“I just felt like my brain didn’t exist any more,” Graham told New Scientist in 2013. “I kept on telling the doctors that the tablets weren’t going to do me any good because I didn’t have a brain. I’d fried it in the bath.”
Graham became the subject of a 2013 study published in the journal Cortex, in which researchers from the United Kingdom and Belgium scanned his brain.
They were stunned to find that Graham’s brain resembled that of someone who is in a vegetative state, even when he was wide awake. In detail, he showed limited activity in the brain’s frontal and parietal regions.
“I’ve been analyzing PET scans for 15 years and I’ve never seen anyone who was on his feet, who was interacting with people, with such an abnormal scan result,” said study co-author Steven Laureys, of the University of Liège in Belgium. “Graham’s brain function resembles that of someone during anesthesia or sleep. Seeing this pattern in someone who is awake is quite unique to my knowledge.”
With the help of psychotherapy and medication, Graham’s situation has improved, but as yet, there is still no cure for what is a truly disturbing illness.
You are likely familiar with the mythological creature Medusa – a hideous monster that can turn living creatures to stone with a single glare.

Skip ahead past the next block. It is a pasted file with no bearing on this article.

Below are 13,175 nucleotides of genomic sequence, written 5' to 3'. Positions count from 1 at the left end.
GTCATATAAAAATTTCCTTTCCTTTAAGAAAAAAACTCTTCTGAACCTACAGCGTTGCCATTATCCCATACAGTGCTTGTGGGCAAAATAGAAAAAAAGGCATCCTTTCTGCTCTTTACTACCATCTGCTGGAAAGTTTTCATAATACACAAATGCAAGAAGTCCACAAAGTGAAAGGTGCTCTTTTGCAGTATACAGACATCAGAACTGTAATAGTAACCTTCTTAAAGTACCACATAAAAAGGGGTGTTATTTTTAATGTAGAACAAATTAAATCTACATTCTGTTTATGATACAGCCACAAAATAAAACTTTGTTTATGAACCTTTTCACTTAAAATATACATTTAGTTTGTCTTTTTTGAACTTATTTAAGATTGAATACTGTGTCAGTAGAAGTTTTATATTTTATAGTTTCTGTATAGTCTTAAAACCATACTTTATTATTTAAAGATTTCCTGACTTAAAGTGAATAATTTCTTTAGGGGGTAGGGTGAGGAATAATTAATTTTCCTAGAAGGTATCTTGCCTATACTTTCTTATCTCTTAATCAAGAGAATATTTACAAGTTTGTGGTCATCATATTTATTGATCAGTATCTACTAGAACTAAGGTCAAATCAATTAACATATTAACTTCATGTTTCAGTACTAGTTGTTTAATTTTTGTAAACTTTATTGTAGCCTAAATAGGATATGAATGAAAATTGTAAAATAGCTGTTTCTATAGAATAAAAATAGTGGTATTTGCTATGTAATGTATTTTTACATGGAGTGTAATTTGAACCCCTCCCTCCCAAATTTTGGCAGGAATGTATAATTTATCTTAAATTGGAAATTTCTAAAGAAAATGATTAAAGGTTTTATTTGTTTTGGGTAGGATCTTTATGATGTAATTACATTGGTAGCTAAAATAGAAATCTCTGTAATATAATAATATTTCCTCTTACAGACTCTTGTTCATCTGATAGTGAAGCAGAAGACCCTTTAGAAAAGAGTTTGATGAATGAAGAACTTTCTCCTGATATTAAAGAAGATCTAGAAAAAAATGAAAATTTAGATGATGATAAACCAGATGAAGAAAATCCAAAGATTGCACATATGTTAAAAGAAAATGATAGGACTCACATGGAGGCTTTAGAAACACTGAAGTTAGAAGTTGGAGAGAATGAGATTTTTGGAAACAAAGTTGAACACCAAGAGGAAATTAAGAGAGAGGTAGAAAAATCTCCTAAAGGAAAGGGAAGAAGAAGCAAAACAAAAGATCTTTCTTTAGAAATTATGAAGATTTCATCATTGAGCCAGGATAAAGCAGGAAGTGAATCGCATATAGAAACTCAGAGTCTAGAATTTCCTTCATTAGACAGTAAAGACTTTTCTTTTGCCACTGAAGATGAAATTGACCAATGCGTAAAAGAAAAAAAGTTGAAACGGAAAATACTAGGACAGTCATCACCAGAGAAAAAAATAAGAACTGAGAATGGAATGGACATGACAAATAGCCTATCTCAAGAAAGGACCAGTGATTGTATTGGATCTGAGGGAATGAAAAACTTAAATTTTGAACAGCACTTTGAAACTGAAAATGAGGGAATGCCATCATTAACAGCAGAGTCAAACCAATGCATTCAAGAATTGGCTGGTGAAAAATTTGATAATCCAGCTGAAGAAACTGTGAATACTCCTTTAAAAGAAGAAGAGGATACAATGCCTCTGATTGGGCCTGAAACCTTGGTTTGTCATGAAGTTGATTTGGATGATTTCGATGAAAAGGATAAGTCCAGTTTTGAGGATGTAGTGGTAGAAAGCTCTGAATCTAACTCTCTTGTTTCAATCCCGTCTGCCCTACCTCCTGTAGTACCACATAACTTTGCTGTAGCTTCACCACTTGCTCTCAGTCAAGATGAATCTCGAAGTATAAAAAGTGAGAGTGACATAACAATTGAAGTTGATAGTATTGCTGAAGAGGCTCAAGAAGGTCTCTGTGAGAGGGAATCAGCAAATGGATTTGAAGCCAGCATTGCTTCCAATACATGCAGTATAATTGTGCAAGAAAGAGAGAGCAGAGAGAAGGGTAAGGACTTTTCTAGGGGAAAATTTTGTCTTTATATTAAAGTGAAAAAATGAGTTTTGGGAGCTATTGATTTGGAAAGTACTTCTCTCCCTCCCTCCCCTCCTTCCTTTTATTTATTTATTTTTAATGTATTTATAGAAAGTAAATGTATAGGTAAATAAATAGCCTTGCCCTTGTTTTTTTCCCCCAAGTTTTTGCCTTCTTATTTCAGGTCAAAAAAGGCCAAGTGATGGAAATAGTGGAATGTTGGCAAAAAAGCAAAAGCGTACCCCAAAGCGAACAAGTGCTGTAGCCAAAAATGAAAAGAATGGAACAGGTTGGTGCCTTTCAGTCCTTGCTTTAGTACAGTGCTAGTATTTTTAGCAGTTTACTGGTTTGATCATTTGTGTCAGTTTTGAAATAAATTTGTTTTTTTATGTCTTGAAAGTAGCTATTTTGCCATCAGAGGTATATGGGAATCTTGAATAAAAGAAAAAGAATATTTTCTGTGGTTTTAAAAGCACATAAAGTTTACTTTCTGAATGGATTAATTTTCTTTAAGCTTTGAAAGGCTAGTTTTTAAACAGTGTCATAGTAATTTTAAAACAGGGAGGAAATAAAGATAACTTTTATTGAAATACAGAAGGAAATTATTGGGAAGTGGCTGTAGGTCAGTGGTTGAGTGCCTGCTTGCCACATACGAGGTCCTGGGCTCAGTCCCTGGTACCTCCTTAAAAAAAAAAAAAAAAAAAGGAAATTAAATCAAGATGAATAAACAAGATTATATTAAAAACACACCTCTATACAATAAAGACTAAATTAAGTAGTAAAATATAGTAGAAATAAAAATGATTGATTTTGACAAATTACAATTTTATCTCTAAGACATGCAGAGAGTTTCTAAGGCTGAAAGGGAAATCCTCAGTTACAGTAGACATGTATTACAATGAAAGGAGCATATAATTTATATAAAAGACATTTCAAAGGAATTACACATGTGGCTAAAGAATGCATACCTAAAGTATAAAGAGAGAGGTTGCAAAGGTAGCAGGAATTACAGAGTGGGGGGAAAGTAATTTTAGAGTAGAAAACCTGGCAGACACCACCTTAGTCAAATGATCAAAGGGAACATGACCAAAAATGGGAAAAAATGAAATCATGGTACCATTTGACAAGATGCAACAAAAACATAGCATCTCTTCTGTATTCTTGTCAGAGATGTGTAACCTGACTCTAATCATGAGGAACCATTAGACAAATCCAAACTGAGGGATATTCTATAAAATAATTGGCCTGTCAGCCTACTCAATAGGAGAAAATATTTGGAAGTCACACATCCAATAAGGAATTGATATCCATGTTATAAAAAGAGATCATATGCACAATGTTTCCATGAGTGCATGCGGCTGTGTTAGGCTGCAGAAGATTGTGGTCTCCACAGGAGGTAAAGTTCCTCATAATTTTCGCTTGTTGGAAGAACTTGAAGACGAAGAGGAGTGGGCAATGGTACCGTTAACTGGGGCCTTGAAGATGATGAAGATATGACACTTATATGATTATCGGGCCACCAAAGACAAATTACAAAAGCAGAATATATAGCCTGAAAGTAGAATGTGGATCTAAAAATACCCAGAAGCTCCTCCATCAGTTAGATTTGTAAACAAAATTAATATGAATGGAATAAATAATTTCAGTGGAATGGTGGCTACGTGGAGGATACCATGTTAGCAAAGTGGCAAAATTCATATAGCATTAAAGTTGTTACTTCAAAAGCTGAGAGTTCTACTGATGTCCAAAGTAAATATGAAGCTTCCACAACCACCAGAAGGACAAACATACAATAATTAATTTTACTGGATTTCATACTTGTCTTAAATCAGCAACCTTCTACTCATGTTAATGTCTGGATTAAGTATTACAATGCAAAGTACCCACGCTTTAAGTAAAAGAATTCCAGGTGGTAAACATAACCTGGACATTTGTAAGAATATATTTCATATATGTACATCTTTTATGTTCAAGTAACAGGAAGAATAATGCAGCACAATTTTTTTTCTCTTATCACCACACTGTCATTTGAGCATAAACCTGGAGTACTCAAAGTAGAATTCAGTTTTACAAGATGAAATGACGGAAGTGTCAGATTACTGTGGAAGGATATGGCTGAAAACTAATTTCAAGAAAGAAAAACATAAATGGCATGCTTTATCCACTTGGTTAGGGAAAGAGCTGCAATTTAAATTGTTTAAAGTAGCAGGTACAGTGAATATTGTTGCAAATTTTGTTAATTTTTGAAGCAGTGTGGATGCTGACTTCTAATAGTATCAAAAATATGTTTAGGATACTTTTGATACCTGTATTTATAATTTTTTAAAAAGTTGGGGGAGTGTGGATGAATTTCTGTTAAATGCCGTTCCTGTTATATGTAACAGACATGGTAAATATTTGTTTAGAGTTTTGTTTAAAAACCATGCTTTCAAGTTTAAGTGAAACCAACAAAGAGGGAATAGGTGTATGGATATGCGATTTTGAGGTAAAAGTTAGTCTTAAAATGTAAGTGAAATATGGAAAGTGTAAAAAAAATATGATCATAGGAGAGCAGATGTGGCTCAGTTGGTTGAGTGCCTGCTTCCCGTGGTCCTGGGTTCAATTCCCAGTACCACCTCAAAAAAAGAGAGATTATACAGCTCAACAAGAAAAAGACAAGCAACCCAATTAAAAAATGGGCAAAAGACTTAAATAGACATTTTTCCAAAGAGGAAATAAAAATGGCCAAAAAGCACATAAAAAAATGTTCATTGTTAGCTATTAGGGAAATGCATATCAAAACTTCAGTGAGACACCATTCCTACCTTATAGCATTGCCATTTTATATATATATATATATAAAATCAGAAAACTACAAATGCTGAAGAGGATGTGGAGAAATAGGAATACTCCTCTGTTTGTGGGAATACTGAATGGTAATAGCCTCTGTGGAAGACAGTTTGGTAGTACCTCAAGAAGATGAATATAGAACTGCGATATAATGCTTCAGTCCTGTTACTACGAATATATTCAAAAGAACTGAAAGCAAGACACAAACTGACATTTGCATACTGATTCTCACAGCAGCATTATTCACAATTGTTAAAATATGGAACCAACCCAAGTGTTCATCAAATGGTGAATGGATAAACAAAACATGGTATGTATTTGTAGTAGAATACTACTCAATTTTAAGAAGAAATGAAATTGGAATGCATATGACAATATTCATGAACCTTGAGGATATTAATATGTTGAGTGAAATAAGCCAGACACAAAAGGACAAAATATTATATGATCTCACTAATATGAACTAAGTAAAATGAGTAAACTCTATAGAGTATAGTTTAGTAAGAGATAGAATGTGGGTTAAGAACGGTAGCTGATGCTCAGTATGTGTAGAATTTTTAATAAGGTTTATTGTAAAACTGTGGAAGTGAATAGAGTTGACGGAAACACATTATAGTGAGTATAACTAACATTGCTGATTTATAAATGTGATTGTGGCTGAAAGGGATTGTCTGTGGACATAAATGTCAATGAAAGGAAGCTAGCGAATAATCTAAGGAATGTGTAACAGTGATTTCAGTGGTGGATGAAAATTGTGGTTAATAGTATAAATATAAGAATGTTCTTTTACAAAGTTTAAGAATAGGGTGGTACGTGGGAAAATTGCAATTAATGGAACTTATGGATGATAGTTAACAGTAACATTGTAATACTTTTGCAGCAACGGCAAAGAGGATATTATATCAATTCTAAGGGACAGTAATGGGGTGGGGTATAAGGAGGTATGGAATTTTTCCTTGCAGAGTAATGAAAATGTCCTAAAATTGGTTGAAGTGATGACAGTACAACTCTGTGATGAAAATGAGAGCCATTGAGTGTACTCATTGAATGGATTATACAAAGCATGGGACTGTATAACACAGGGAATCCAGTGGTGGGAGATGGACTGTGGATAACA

In the real world, however, there is a medical condition that is just as deadly: stone man syndrome.
Stone man syndrome – also known as fibrodysplasia ossificans progressiva (FOP) – is a genetic condition in which muscle and connective tissue – such as ligaments and tendons – regenerate as bone in response to damage, gradually forming a second skeleton and causing immobility.
Deformed big toes is often the first symptom of stone man syndrome, followed by joint stiffness, movement problems, and respiratory difficulties.
Estimated to affect 1 in 2 million people across the globe, stone man syndrome is caused by a mutation in the ACVR1 gene – a gene that controls cell growth and proliferation in muscles and connective tissue.
Most cases of the disorder arise from spontaneous gene mutations, though it has been known for such mutations to be inherited from one affected parent.
Stone man syndrome is a devastating and disabling condition. It only takes the smallest injury to trigger bone growth in replacement of damaged muscle, and there is no cure for the syndrome or even any effective treatments; surgery to remove excess bone just encourages more bone growth.
Last year, 23-year-old Whitney Weldon from New Jersey – one of the estimated 285 people in the U.S. known to have stone man syndrome – spoke to The Daily Mail about living with the condition.
Whitney was diagnosed with the condition at the age of 9, after a neck injury led to severe swelling in her back. By the age of 19, bone had started forming in her hips, requiring the use of a wheelchair.